April 15, 2014; Wichita Eagle

For the time being, the Kansas African American Museum will continue to operate from the former Calvary Baptist Church in Wichita, a venerable building on the National Historic Register of Places that dates back to 1917. The museum board has voted to relinquish its $1-a-year lease on 1.2 acres in the city’s museum district, which it has held since 2005, because the organization has not raised sufficient funds to proceed with construction of a new building on that site.

As reported in the Wichita Eagle, the board was faced with the difficult decision of either breaking ground on the new riverfront property in the hope that capital campaign contributions would follow, or postponing the project “to allow the museum to gain a strong financial footing.” While the organization still expects to relocate, that move could be delayed by as much as five years and a new site will need to be secured. “We’re looking at things realistically,” says board chairman Lee Williams.

In 2005, the Kansas museum was one of ten to receive national preservation awards from black history and culture magazine American Legacy. That same year, the city promised the institution prime riverfront real estate, with the understanding that the museum would raise the funds to construct a new building and the expectation that the new museum would open by 2011. Even though early plans calling for a budget of nearly $30 million were later reduced dramatically to $8 to $12 million, the Great Recession took its toll. Along the way, a previous executive director resigned under a cloud, with questions pertaining to fundraising and travel budgets.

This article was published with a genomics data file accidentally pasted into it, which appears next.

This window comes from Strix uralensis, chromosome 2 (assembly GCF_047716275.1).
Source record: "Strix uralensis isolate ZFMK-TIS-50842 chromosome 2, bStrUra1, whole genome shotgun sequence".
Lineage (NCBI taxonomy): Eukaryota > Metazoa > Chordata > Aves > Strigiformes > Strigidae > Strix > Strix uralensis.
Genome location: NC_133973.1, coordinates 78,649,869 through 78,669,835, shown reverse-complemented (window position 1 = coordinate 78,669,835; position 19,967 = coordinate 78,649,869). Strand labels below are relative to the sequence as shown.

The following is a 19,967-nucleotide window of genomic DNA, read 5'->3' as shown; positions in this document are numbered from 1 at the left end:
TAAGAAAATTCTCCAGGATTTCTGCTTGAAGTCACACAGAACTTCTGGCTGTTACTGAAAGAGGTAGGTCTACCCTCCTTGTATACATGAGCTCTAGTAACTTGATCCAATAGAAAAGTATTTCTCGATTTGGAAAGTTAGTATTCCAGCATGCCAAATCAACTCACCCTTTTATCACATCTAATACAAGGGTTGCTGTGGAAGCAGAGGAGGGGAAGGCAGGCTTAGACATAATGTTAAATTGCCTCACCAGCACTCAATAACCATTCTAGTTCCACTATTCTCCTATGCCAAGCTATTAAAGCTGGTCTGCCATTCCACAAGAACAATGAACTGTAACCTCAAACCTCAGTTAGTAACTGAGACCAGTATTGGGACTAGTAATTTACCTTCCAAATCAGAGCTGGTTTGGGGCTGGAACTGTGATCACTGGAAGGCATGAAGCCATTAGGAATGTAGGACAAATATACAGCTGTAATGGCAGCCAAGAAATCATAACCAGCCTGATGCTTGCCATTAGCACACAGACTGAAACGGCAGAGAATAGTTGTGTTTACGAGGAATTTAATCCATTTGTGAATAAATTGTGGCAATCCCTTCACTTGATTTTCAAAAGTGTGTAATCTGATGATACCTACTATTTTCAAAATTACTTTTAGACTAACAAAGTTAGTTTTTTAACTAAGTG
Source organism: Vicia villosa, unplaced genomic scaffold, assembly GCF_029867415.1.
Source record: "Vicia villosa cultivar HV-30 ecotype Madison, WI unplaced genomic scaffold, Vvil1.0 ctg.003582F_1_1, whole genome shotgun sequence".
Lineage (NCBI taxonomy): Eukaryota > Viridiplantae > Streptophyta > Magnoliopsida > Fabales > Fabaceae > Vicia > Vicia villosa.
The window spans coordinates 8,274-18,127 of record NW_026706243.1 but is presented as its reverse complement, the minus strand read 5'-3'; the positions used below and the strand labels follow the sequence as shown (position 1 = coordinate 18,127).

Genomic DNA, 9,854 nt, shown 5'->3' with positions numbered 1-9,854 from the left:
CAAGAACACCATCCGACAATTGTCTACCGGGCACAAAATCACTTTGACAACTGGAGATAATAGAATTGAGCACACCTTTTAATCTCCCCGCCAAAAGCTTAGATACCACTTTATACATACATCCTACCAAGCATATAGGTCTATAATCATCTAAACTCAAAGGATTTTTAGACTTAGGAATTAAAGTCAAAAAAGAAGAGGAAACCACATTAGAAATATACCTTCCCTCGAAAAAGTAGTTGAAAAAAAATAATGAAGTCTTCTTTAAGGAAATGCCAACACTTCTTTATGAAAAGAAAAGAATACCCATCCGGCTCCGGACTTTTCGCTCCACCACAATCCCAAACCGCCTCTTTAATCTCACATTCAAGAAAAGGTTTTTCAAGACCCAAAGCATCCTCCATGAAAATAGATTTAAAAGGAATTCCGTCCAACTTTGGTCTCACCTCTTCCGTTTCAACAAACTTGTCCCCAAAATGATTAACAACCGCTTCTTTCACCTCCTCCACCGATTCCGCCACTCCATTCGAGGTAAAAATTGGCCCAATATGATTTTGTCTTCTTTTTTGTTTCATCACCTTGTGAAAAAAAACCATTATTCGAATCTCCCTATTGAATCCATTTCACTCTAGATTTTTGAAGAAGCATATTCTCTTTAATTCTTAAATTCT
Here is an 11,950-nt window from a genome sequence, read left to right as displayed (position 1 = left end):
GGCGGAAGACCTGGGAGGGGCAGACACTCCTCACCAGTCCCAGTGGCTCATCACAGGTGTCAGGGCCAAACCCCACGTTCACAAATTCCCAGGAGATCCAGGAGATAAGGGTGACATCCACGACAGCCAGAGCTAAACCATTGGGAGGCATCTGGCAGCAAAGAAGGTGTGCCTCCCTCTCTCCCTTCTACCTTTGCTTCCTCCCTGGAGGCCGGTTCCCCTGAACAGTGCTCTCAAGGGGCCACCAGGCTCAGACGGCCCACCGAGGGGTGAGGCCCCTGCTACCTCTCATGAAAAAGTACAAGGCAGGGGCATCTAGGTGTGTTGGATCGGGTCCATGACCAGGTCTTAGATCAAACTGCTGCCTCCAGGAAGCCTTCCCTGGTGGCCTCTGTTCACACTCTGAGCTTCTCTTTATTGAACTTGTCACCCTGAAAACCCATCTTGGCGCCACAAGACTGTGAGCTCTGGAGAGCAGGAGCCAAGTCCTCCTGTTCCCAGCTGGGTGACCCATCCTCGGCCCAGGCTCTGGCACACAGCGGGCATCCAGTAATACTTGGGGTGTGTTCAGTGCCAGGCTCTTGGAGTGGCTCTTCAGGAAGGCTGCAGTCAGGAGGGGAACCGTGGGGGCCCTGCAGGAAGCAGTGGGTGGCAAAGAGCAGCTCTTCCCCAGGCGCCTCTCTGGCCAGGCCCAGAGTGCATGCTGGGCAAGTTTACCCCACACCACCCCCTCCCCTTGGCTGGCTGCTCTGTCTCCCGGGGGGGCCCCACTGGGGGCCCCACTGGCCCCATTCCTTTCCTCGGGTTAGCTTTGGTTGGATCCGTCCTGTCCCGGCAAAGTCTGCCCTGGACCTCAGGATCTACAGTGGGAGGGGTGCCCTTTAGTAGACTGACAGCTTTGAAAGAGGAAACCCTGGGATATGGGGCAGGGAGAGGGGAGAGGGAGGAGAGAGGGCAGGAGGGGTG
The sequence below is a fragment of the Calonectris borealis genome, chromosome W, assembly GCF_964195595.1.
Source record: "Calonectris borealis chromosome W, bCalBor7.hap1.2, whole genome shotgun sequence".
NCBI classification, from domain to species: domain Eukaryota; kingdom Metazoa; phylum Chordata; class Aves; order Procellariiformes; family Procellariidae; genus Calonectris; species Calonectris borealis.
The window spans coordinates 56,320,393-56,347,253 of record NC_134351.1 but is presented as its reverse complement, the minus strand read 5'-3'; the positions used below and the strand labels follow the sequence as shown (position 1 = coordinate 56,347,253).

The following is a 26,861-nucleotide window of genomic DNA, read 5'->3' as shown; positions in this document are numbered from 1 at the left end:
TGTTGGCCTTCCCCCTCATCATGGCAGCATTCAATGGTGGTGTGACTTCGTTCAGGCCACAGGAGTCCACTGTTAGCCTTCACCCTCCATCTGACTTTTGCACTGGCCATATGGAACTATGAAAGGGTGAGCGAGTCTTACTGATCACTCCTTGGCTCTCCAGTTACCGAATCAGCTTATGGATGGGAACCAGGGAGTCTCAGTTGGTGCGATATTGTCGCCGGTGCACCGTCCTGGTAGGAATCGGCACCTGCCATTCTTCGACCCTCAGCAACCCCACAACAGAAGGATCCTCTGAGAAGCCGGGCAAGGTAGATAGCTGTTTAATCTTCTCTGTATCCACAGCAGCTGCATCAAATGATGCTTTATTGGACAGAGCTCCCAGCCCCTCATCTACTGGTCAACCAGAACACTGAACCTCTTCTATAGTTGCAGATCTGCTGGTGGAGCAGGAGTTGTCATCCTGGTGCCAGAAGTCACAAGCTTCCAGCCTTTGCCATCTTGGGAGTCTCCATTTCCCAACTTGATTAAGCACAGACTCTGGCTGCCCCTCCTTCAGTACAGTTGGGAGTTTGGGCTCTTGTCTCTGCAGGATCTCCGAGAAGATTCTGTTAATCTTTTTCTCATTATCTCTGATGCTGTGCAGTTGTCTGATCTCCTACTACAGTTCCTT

The current building is one of the few remaining structures from Wichita’s historic black business district. When the Calvary Baptist congregation relocated in 1972, preservationists saved the church from the wrecking ball and established what was then called the First National Black Historical Society Museum in 1973. The building was added to the National Register in 1993, and the new name was adopted in 1997.

While the building has provided a historically apt home for the museum’s collection, it lacks a climate-controlled environment and has only limited wheelchair access. And since the 1990s, when Sedgwick County expanded its jail facilities to within feet of the building—and in the process reduced nearby parking—the old location has lost some of its appeal.

Still, there may be a silver lining to giving the land back to the city and postponing the move. Museum executive director Mark McCormick says that while the name suggests that the organization tells the story of African Americans from Kansas, in reality the focus to date has mostly been on Wichita. “We’re looking at making the museum more Kansas focused, incorporating the stories of people like Langston Hughes, Gordon Parks, and others,” he explains.

And in the process, presumably, casting a wider fundraising net—across the state and perhaps beyond—that will make the new museum feasible.—Eileen Cunniffe